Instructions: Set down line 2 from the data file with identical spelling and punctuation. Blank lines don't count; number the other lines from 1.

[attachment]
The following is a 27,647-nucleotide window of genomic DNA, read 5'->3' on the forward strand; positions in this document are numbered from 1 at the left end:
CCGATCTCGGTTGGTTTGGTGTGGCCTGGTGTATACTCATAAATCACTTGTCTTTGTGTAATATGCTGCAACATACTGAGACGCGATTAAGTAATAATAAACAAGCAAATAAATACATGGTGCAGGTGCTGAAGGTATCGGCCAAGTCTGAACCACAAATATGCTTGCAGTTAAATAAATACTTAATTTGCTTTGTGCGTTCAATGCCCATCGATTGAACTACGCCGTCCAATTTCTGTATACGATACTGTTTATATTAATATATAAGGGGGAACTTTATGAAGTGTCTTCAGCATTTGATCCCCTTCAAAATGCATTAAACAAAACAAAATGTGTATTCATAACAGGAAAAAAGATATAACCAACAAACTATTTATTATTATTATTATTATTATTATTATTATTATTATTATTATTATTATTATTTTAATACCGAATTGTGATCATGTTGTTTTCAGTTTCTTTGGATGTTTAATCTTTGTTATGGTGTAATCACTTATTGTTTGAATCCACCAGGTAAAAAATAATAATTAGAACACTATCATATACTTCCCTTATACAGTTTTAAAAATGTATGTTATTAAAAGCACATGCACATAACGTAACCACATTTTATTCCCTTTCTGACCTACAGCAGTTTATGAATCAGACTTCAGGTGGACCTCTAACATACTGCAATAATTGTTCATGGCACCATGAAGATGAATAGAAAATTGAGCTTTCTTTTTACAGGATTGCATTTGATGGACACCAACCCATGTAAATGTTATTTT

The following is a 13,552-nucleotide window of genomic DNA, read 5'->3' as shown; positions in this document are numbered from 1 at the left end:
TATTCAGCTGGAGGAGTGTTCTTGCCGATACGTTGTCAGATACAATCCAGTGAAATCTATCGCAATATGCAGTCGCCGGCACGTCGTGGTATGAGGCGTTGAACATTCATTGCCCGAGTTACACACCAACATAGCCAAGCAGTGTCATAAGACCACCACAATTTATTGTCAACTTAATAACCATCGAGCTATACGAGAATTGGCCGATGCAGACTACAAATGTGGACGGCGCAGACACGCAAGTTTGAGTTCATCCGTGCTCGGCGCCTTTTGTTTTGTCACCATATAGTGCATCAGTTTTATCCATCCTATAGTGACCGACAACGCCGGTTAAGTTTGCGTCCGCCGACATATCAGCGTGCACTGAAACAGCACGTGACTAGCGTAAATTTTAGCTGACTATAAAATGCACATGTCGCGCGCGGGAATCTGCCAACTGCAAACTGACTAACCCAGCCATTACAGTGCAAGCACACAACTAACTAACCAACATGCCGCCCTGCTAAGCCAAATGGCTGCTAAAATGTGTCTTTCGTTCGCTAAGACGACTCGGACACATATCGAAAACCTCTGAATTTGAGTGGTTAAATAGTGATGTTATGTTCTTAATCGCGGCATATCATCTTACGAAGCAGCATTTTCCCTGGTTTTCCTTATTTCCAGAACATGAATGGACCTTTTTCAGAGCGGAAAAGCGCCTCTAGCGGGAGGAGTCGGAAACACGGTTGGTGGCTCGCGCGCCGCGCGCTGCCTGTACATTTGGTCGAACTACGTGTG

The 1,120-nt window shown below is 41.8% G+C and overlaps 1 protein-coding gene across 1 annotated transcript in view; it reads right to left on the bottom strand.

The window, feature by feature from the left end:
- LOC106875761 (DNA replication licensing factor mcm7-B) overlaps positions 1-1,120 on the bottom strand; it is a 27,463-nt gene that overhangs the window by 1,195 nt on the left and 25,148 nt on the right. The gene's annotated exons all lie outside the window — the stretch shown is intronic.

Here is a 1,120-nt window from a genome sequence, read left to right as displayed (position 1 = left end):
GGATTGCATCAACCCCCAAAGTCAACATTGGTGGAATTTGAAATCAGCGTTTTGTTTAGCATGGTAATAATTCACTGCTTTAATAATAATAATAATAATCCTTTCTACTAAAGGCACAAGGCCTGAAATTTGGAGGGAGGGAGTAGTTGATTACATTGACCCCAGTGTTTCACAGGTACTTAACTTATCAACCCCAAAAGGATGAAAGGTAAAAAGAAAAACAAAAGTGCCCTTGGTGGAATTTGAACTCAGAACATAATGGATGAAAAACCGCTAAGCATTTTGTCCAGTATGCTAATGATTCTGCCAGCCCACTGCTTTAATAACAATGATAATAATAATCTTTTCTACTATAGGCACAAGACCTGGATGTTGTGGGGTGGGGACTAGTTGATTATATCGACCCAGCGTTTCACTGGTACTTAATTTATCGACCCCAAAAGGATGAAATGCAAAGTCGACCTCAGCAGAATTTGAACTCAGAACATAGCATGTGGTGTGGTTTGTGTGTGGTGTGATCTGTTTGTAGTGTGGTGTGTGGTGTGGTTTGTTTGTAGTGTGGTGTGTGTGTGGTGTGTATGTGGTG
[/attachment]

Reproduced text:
CCGATCTCGGTTGGTTTGGTGTGGCCTGGTGTATACTCATAAATCACTTGTCTTTGTGTAATATGCTGCAACATACTGAGACGCGATTAAGTAATAATAAACAAGCAAATAAATACATGGTGCAGGTGCTGAAGGTATCGGCCAAGTCTGAACCACAAATATGCTTGCAGTTAAATAAATACTTAATTTGCTTTGTGCGTTCAATGCCCATCGATTGAACTACGCCGTCCAATTTCTGTATACGATACTGTTTATATTAATATATAAGGGGGAACTTTATGAAGTGTCTTCAGCATTTGATCCCCTTCAAAATGCATTAAACAAAACAAAATGTGTATTCATAACAGGAAAAAAGATATAACCAACAAACTATTTATTATTATTATTATTATTATTATTATTATTATTATTATTATTATTATTATTTTAATACCGAATTGTGATCATGTTGTTTTCAGTTTCTTTGGATGTTTAATCTTTGTTATGGTGTAATCACTTATTGTTTGAATCCACCAGGTAAAAAATAATAATTAGAACACTATCATATACTTCCCTTATACAGTTTTAAAAATGTATGTTATTAAAAGCACATGCACATAACGTAACCACATTTTATTCCCTTTCTGACCTACAGCAGTTTATGAATCAGACTTCAGGTGGACCTCTAACATACTGCAATAATTGTTCATGGCACCATGAAGATGAATAGAAAATTGAGCTTTCTTTTTACAGGATTGCATTTGATGGACACCAACCCATGTAAATGTTATTTT